Recycle Cardboard Into Anything With 3D Printing!




Introduction: Recycle Cardboard Into Anything With 3D Printing!

About: shape enthusiast

Paper is a ubiquitous and powerful material that we use every day. From newspaper to cardboard boxes to egg cartons, our world runs on paper, and a lot of it! However, all paper products tend to share a common characteristic: they're flat. Paper is so often 2D, flexible, and flimsy because of how it's manufactured. Paper is usually formed by suction, gravity, or rolling, but what if we used a different approach? What if we could mold paper, and compact it so that it has volume? We could make 3D objects that are robust and reusable, and we could make them from the tons of single-use paper thrown away every day!

In this guide, I'm going to show you how you can recycle paper and cardboard into almost any 3D object using very basic equipment: a 3D printer, a blender, and a vise.

YouTube Video:

If you feel so inclined, vote for this project in the Reuse Contest!

The process for molding paper into solid 3D forms is as follows:

  • Blend the paper into a pulp with water
  • Mix the pulp with a water-soluble binder
  • Fill a 3D-printed mold with the pulp
  • Use a pressing tool to compact the pulp with a vice
  • Dry the molded pulp

This process of molding paper pulp can be used to create a variety of unique forms, dictated only by the geometry of the 3D-printed mold. With this guide, I am providing the designs for 7 molds:

  • 60mm Coaster
  • 25mm Cube
  • Triangle Surface
  • Wave Surface
  • Topographical Map of Mt. San Antonio
  • Dish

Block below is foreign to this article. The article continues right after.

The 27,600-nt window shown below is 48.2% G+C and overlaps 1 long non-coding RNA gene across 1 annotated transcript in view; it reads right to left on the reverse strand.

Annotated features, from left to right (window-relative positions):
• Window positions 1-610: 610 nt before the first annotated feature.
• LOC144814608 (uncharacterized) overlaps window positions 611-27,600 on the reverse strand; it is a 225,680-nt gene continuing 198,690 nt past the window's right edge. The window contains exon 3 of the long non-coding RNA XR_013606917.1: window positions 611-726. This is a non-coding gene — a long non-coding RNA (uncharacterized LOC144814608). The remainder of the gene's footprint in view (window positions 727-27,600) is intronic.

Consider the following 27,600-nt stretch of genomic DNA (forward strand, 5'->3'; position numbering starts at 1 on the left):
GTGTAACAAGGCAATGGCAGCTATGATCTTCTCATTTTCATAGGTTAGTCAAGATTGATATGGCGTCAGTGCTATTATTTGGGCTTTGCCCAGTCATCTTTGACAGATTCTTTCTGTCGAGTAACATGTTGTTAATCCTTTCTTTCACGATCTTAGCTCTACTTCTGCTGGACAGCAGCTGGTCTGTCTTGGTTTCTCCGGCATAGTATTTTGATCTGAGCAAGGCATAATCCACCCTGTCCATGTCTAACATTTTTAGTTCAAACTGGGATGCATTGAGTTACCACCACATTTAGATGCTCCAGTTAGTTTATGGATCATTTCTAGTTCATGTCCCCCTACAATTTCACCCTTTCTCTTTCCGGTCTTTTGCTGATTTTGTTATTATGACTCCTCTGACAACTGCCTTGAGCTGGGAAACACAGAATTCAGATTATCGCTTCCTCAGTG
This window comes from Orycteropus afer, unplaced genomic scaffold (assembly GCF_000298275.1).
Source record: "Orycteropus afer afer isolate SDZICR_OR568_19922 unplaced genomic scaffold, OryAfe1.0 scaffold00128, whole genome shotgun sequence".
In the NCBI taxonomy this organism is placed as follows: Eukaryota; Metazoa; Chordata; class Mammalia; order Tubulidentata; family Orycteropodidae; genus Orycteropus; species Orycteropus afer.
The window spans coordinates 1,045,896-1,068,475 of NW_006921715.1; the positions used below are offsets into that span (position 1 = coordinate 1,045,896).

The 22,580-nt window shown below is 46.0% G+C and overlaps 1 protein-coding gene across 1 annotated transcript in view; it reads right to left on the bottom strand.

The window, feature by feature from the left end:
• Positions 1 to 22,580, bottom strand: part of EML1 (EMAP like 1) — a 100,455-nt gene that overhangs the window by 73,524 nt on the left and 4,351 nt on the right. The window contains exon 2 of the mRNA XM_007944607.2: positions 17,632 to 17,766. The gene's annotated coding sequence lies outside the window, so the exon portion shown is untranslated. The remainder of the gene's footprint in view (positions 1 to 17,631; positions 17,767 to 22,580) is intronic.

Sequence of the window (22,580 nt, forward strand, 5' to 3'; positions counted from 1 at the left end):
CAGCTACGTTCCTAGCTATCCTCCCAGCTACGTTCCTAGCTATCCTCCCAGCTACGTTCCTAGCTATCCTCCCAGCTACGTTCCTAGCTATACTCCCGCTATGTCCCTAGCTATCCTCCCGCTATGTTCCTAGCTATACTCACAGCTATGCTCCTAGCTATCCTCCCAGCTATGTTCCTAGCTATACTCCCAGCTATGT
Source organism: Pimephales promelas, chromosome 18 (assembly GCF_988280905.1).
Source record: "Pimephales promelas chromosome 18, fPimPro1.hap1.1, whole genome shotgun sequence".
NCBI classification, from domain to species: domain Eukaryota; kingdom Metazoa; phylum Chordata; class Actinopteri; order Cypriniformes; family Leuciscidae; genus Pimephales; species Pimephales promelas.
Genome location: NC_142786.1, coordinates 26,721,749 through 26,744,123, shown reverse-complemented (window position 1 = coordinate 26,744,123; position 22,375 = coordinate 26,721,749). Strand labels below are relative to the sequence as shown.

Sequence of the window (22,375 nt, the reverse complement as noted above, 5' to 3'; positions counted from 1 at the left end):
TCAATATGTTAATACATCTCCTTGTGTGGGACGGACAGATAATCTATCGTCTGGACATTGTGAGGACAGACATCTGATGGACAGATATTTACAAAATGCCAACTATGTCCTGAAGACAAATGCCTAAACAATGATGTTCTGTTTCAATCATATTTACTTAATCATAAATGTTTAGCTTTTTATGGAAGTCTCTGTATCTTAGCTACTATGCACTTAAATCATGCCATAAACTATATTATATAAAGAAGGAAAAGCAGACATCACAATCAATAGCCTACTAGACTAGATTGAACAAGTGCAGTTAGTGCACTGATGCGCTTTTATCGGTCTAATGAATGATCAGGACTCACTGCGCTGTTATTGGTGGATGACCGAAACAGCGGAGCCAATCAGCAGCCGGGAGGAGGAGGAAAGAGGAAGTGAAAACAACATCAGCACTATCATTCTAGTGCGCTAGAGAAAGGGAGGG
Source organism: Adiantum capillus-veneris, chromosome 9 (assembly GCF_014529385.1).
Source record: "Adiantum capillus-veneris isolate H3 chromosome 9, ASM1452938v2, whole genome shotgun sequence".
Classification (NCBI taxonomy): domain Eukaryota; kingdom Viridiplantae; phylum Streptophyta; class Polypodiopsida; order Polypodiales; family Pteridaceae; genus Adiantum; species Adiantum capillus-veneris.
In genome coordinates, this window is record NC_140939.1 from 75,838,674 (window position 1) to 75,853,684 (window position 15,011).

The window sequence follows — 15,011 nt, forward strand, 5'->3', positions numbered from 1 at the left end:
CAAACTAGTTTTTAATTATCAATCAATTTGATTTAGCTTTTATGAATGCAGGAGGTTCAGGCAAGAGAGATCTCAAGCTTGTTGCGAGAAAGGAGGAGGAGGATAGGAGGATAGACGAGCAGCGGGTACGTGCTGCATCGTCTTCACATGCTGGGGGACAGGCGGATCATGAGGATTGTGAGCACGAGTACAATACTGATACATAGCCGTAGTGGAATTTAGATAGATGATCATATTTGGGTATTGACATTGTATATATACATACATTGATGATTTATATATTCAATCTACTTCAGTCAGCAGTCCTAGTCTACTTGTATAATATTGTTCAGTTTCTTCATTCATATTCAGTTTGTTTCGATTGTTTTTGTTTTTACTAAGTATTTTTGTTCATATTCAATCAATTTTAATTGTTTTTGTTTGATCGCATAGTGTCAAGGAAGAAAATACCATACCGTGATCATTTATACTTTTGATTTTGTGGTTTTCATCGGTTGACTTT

• Desk Organizer

The .STL files for these molds can be downloaded from Thingiverse.

This guide will show pictures from the process of multiple mold designs.

This project was inspired by an experiment by Will Haude of 3D Brooklyn. I've been toying with this project on-and-off for about two years now, working out the fine details and exploring the practical uses of this "material".

I believe that 3D-molded pulp has two primary benefits: it could be a replacement for plastic and it can made of end-cycle paper products that can no longer be recycled by traditional means.



  • 3D Printer
  • Paper shredder (optional)
  • Scissors/snips
  • Gram scale
  • Blender/food processor
  • Cheesecloth (optional)
  • Clamps
  • Vise


  • Cardboard, newspaper, white paper, packing material, other paper (See Step #2)
  • PVA glue, rice, or cornstarch (See Step #3)
  • Water
  • 3D printer filament (PLA works great)

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Step 1: 3D Printed Molds

The first step to recycle paper into a new form is to create a mold. In this section, I'll explain the three parts of the molds, my own mold designs, and how you can design your own.

I used a system of three-part, 3D-printed molds to create most of my molded pulp. The three parts are:

  1. Base
  2. Wall - A straight-walled frame that is perpendicular to the base
  3. Pressing Tool - A moving piece that is pushed down into the wall and compacts the paper pulp

My Molds:

All the .STLs for the mold pieces are available to download at the bottom of this step and on Thingiverse. Here is a guide for which files to download:

  • 60mm Coaster (coasterMold1/2.STL)
  • 25mm Cube (cube_base/cube_frame/cube_press.STL)
  • Triangle Surface (Mesh_base/Mesh_frame/Mesh_press.STL)
  • Sinusoidal Wave Surface (Box_base/Box_frame/Box_Sine_press.STL)
  • Mt. San Antonio Topographic Map (Box_base/frame/Box_terrain_press.STL)
  • Dish (Dish_Base/Dish_Wall/Dish_Press.STL)
  • Desk Tray (Tray_Base/Tray_Wall/Tray_Press.STL)

For your first attempt at molding paper pulp, I recommend you start with the 25mm cube.

3D Print Parameters:

The mold parts need to withstand significant pressure. You may need to adjust your settings based on your printer, but here are the settings I used:

Base Piece Settings:

  • 10-15% infill
  • 2 shells
  • 2-3 floor layers
  • 3-4 ceiling layers

Wall Piece Settings:

  • 15-20% infill
  • 3 shells
  • 2 floor layers
  • 2 ceiling layers